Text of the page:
Lone Star Portraits

A circular oil painting of a White woman with short dark hair, wearing a white blouse and holding a violin on her lap.
May 13, 2014–May 10, 2015
First floor and second floor

For centuries, artists have sought to capture the character or identity of individuals, including themselves, by painting portraits. Texas artists were no different, particularly in the early 20th century, when they began exploring the genre not only as a means of representing people but as a way of uncovering the ideas and associations that portraiture could evoke. What they discovered was that creating portraits of individuals in the arts could reflect Texas’s evolving cultural society, and that self-portraits could act as “calling cards,” allowing artists to put their face with their name as they established themselves in the field of American art. From conservative representations to unconventional ones, these artists strove to relay the likenesses and complex personalities of their sitters and themselves. Yet they were more critical in portraying their own image, often depicting themselves in unflattering and confrontational poses.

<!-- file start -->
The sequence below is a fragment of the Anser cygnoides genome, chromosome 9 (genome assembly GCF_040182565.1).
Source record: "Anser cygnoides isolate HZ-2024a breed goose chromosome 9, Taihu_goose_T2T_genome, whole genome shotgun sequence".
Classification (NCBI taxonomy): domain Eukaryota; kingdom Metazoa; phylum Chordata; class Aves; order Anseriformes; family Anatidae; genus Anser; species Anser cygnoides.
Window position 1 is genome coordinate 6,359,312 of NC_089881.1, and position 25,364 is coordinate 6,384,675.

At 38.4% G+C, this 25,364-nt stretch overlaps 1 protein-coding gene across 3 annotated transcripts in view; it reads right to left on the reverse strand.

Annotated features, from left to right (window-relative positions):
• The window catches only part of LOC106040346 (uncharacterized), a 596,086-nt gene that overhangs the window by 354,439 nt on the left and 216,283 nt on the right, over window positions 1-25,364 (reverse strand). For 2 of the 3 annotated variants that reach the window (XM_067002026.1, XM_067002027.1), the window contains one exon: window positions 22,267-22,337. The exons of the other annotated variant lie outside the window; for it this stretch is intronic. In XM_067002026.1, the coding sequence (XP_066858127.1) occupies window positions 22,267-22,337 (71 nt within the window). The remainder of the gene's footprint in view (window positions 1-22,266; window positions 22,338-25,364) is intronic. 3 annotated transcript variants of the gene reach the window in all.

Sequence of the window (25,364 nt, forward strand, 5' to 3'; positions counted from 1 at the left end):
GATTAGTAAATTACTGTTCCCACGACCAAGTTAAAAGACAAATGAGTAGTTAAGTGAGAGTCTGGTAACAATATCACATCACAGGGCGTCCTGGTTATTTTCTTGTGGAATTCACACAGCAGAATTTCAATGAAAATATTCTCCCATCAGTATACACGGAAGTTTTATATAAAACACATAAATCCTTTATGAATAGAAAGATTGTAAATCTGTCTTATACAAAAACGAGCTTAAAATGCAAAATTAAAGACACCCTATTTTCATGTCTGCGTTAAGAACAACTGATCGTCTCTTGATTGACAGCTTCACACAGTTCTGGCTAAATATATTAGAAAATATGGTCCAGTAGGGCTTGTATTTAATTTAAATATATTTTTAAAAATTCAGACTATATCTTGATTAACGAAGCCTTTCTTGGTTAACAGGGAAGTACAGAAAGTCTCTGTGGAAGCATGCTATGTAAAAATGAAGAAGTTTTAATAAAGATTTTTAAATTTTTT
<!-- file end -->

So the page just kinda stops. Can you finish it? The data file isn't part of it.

This exhibition features a rare pairing of artists’ self-portraits with the works they painted of close friends and relatives. Created by some of the state’s most important artists from Dallas, Fort Worth, Houston, and San Antonio, these 12 paintings by six artists convey the dramatic evolution of portraiture within the state during the 20th and 21st centuries.

Installation Photos

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